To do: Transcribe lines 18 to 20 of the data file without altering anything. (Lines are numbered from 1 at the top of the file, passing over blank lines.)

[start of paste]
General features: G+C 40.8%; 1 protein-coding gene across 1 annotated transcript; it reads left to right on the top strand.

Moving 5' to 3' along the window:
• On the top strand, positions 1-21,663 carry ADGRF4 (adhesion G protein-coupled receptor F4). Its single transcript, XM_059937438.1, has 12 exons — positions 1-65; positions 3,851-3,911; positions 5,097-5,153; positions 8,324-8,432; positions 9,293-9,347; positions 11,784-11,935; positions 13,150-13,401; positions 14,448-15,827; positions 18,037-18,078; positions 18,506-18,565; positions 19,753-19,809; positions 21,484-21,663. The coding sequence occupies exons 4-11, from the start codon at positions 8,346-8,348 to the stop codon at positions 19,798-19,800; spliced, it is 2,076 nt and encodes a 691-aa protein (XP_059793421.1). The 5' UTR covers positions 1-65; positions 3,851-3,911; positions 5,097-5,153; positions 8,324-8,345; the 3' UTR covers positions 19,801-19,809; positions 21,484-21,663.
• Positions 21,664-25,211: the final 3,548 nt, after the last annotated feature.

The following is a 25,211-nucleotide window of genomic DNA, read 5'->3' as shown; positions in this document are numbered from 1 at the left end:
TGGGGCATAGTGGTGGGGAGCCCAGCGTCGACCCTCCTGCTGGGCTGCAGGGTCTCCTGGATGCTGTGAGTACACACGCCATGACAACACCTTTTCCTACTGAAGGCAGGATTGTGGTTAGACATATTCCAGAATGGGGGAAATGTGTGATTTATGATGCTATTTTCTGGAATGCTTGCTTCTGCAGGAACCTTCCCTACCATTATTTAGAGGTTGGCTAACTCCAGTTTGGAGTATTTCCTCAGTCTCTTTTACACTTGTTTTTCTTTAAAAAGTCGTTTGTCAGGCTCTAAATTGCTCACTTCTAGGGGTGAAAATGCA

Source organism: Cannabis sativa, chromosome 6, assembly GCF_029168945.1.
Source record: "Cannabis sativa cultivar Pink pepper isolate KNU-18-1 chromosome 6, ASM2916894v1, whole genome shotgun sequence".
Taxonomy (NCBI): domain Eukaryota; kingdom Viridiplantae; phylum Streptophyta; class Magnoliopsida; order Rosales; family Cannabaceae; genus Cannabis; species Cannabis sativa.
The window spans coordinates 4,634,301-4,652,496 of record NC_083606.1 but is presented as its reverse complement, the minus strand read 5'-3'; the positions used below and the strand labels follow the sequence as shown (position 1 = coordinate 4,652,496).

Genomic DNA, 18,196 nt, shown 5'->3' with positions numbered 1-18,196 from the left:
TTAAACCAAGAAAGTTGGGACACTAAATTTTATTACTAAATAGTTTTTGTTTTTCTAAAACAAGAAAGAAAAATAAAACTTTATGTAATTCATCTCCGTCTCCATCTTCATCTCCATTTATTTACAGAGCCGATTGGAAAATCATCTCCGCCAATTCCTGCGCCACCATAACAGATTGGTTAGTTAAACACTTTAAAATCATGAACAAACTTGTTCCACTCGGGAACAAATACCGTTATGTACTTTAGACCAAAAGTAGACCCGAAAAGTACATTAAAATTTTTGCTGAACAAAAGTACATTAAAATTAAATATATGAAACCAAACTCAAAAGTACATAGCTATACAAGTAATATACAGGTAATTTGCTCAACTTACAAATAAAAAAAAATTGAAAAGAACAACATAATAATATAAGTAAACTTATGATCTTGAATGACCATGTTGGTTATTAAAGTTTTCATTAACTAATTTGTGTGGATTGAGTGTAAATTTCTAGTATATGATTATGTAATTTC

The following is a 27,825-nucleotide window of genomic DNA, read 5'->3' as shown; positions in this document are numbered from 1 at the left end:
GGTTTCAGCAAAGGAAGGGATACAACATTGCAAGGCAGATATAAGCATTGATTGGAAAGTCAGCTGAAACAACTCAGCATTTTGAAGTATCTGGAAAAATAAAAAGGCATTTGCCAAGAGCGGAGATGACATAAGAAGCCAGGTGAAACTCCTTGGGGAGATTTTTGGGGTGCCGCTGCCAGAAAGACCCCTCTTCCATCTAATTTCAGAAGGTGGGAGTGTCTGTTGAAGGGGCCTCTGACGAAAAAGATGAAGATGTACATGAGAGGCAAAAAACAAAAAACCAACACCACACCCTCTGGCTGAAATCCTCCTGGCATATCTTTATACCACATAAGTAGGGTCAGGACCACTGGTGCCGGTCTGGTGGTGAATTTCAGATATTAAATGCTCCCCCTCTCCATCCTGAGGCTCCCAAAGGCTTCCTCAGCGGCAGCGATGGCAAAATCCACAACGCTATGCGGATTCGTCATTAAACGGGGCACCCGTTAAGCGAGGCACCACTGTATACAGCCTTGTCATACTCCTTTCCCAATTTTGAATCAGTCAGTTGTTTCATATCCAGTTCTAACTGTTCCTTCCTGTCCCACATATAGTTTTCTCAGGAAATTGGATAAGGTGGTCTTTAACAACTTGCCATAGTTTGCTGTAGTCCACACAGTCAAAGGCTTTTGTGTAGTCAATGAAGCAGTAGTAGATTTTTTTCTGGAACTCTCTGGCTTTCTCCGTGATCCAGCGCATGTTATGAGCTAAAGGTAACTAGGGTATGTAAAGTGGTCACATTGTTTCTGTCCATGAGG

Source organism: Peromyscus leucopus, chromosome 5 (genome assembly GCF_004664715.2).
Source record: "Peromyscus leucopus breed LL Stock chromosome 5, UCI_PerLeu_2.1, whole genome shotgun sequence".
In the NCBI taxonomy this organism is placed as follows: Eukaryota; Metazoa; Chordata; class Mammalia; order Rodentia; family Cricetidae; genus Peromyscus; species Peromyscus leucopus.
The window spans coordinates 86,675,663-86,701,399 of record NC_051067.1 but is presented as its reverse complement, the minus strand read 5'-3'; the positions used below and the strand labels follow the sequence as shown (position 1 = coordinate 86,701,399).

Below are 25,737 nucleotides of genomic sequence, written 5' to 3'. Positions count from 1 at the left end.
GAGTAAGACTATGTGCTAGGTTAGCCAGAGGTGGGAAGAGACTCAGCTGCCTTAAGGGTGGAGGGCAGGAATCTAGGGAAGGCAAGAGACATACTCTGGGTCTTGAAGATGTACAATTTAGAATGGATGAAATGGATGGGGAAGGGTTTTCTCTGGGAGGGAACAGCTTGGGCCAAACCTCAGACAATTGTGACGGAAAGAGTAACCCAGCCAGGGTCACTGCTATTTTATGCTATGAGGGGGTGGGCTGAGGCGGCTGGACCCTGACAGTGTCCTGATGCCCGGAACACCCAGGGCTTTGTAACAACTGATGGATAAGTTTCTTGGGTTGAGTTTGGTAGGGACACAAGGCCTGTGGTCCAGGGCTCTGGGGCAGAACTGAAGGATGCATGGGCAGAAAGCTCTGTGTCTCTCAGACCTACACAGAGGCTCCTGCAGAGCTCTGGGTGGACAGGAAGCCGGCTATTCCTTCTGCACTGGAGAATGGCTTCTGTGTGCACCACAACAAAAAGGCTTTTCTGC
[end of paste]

The window spans coordinates 86,675,663-86,701,399 of record NC_051067.1 but is presented as its reverse complement, the minus strand read 5'-3'; the positions used below and the strand labels follow the sequence as shown (position 1 = coordinate 86,701,399).

Below are 25,737 nucleotides of genomic sequence, written 5' to 3'. Positions count from 1 at the left end.
GAGTAAGACTATGTGCTAGGTTAGCCAGAGGTGGGAAGAGACTCAGCTGCCTTAAGGGTGGAGGGCAGGAATCTAGGGAAGGCAAGAGACATACTCTGGGTCTTGAAGATGTACAATTTAGAATGGATGAAATGGATGGGGAAGGGTTTTCTCTGGGAGGGAACAGCTTGGGCCAAACCTCAGACAATTGTGACGGAAAGAGTAACCCAGCCAGGGTCACTGCTATTTTATGCTATGAGGGGGTGGGCTGAGGCGGCTGGACCCTGACAGTGTCCTGATGCCCGGAACACCCAGGGCTTTGTAACAACTGATGGATAAGTTTCTTGGGTTGAGTTTGGTAGGGACACAAGGCCTGTGGTCCAGGGCTCTGGGGCAGAACTGAAGGATGCATGGGCAGAAAGCTCTGTGTCTCTCAGACCTACACAGAGGCTCCTGCAGAGCTCTGGGTGGACAGGAAGCCGGCTATTCCTTCTGCACTGGAGAATGGCTTCTGTGTGCACCACAACAAAAAGGCTTTTCTGC